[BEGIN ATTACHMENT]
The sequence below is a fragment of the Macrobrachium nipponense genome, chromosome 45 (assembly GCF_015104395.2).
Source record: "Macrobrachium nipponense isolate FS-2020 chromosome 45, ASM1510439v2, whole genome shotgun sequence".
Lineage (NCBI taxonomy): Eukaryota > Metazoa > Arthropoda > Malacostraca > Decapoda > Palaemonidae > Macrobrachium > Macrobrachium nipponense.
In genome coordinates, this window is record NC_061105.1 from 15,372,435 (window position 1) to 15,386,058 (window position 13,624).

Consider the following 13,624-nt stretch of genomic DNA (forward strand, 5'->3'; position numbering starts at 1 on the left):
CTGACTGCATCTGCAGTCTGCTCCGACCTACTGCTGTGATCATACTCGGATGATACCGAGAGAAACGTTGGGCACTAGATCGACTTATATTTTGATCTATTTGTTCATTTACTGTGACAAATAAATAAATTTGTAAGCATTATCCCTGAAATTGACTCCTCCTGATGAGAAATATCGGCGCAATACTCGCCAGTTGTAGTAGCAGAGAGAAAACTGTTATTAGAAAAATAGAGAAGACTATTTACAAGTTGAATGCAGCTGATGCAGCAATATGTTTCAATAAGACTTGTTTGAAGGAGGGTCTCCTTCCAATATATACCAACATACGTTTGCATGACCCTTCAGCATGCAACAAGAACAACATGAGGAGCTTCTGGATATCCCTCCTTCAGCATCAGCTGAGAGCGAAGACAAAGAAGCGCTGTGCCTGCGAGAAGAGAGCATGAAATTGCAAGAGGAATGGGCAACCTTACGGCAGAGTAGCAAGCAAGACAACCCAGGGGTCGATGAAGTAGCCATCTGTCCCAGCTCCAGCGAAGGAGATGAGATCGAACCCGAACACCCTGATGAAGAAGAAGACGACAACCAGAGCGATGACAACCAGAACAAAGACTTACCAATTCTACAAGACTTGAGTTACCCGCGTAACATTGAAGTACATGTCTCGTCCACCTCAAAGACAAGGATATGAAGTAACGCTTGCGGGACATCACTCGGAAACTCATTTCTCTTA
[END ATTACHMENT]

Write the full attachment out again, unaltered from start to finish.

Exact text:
The sequence below is a fragment of the Macrobrachium nipponense genome, chromosome 45 (assembly GCF_015104395.2).
Source record: "Macrobrachium nipponense isolate FS-2020 chromosome 45, ASM1510439v2, whole genome shotgun sequence".
Lineage (NCBI taxonomy): Eukaryota > Metazoa > Arthropoda > Malacostraca > Decapoda > Palaemonidae > Macrobrachium > Macrobrachium nipponense.
In genome coordinates, this window is record NC_061105.1 from 15,372,435 (window position 1) to 15,386,058 (window position 13,624).

Consider the following 13,624-nt stretch of genomic DNA (forward strand, 5'->3'; position numbering starts at 1 on the left):
CTGACTGCATCTGCAGTCTGCTCCGACCTACTGCTGTGATCATACTCGGATGATACCGAGAGAAACGTTGGGCACTAGATCGACTTATATTTTGATCTATTTGTTCATTTACTGTGACAAATAAATAAATTTGTAAGCATTATCCCTGAAATTGACTCCTCCTGATGAGAAATATCGGCGCAATACTCGCCAGTTGTAGTAGCAGAGAGAAAACTGTTATTAGAAAAATAGAGAAGACTATTTACAAGTTGAATGCAGCTGATGCAGCAATATGTTTCAATAAGACTTGTTTGAAGGAGGGTCTCCTTCCAATATATACCAACATACGTTTGCATGACCCTTCAGCATGCAACAAGAACAACATGAGGAGCTTCTGGATATCCCTCCTTCAGCATCAGCTGAGAGCGAAGACAAAGAAGCGCTGTGCCTGCGAGAAGAGAGCATGAAATTGCAAGAGGAATGGGCAACCTTACGGCAGAGTAGCAAGCAAGACAACCCAGGGGTCGATGAAGTAGCCATCTGTCCCAGCTCCAGCGAAGGAGATGAGATCGAACCCGAACACCCTGATGAAGAAGAAGACGACAACCAGAGCGATGACAACCAGAACAAAGACTTACCAATTCTACAAGACTTGAGTTACCCGCGTAACATTGAAGTACATGTCTCGTCCACCTCAAAGACAAGGATATGAAGTAACGCTTGCGGGACATCACTCGGAAACTCATTTCTCTTA